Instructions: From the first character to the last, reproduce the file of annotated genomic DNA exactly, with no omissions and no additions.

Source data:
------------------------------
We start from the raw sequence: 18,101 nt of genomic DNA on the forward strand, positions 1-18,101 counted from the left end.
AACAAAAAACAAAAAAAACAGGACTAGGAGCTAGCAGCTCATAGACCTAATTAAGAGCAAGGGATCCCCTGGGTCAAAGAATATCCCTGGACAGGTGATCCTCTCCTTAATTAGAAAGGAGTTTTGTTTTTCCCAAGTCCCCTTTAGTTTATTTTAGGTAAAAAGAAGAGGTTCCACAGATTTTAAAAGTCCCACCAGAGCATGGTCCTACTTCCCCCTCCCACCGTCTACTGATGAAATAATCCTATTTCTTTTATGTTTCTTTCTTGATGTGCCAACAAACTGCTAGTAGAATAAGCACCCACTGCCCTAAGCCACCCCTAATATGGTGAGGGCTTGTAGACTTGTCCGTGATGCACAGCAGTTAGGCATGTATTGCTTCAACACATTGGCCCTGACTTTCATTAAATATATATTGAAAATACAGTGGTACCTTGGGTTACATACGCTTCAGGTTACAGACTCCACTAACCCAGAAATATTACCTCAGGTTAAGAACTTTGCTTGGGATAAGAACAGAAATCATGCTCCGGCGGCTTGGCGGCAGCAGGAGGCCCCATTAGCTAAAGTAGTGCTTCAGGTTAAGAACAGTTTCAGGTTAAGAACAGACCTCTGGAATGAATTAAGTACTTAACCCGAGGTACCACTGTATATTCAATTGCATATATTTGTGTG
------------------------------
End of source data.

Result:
We start from the raw sequence: 18,101 nt of genomic DNA on the forward strand, positions 1-18,101 counted from the left end.
AACAAAAAACAAAAAAAACAGGACTAGGAGCTAGCAGCTCATAGACCTAATTAAGAGCAAGGGATCCCCTGGGTCAAAGAATATCCCTGGACAGGTGATCCTCTCCTTAATTAGAAAGGAGTTTTGTTTTTCCCAAGTCCCCTTTAGTTTATTTTAGGTAAAAAGAAGAGGTTCCACAGATTTTAAAAGTCCCACCAGAGCATGGTCCTACTTCCCCCTCCCACCGTCTACTGATGAAATAATCCTATTTCTTTTATGTTTCTTTCTTGATGTGCCAACAAACTGCTAGTAGAATAAGCACCCACTGCCCTAAGCCACCCCTAATATGGTGAGGGCTTGTAGACTTGTCCGTGATGCACAGCAGTTAGGCATGTATTGCTTCAACACATTGGCCCTGACTTTCATTAAATATATATTGAAAATACAGTGGTACCTTGGGTTACATACGCTTCAGGTTACAGACTCCACTAACCCAGAAATATTACCTCAGGTTAAGAACTTTGCTTGGGATAAGAACAGAAATCATGCTCCGGCGGCTTGGCGGCAGCAGGAGGCCCCATTAGCTAAAGTAGTGCTTCAGGTTAAGAACAGTTTCAGGTTAAGAACAGACCTCTGGAATGAATTAAGTACTTAACCCGAGGTACCACTGTATATTCAATTGCATATATTTGTGTG